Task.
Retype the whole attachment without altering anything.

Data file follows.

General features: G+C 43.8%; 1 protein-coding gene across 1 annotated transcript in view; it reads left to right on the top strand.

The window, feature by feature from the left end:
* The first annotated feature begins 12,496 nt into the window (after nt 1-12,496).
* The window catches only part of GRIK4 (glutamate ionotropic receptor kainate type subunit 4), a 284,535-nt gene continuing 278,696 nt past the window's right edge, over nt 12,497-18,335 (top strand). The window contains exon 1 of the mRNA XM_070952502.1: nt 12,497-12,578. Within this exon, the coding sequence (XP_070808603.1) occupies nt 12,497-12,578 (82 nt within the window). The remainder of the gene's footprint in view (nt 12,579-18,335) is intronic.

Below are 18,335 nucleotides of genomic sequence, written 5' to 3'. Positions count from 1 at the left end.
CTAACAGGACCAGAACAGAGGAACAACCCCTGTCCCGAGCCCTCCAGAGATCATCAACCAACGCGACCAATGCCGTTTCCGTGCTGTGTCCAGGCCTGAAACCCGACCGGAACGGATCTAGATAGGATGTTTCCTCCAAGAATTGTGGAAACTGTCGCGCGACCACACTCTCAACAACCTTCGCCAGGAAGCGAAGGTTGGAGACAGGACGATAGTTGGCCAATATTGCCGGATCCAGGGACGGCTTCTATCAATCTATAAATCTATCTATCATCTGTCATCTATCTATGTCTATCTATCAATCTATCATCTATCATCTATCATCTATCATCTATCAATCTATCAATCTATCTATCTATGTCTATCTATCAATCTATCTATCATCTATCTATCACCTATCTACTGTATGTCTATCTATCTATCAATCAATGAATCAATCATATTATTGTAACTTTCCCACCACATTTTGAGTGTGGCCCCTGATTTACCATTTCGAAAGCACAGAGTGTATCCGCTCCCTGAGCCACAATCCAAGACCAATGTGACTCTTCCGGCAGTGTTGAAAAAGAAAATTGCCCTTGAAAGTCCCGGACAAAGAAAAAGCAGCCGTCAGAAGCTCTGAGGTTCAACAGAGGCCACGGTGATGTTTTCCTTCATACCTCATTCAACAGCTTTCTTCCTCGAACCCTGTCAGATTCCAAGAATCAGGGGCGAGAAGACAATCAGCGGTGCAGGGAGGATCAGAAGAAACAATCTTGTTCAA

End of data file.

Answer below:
General features: G+C 43.8%; 1 protein-coding gene across 1 annotated transcript in view; it reads left to right on the top strand.

The window, feature by feature from the left end:
* The first annotated feature begins 12,496 nt into the window (after nt 1-12,496).
* The window catches only part of GRIK4 (glutamate ionotropic receptor kainate type subunit 4), a 284,535-nt gene continuing 278,696 nt past the window's right edge, over nt 12,497-18,335 (top strand). The window contains exon 1 of the mRNA XM_070952502.1: nt 12,497-12,578. Within this exon, the coding sequence (XP_070808603.1) occupies nt 12,497-12,578 (82 nt within the window). The remainder of the gene's footprint in view (nt 12,579-18,335) is intronic.

Below are 18,335 nucleotides of genomic sequence, written 5' to 3'. Positions count from 1 at the left end.
CTAACAGGACCAGAACAGAGGAACAACCCCTGTCCCGAGCCCTCCAGAGATCATCAACCAACGCGACCAATGCCGTTTCCGTGCTGTGTCCAGGCCTGAAACCCGACCGGAACGGATCTAGATAGGATGTTTCCTCCAAGAATTGTGGAAACTGTCGCGCGACCACACTCTCAACAACCTTCGCCAGGAAGCGAAGGTTGGAGACAGGACGATAGTTGGCCAATATTGCCGGATCCAGGGACGGCTTCTATCAATCTATAAATCTATCTATCATCTGTCATCTATCTATGTCTATCTATCAATCTATCATCTATCATCTATCATCTATCATCTATCAATCTATCAATCTATCTATCTATGTCTATCTATCAATCTATCTATCATCTATCTATCACCTATCTACTGTATGTCTATCTATCTATCAATCAATGAATCAATCATATTATTGTAACTTTCCCACCACATTTTGAGTGTGGCCCCTGATTTACCATTTCGAAAGCACAGAGTGTATCCGCTCCCTGAGCCACAATCCAAGACCAATGTGACTCTTCCGGCAGTGTTGAAAAAGAAAATTGCCCTTGAAAGTCCCGGACAAAGAAAAAGCAGCCGTCAGAAGCTCTGAGGTTCAACAGAGGCCACGGTGATGTTTTCCTTCATACCTCATTCAACAGCTTTCTTCCTCGAACCCTGTCAGATTCCAAGAATCAGGGGCGAGAAGACAATCAGCGGTGCAGGGAGGATCAGAAGAAACAATCTTGTTCAA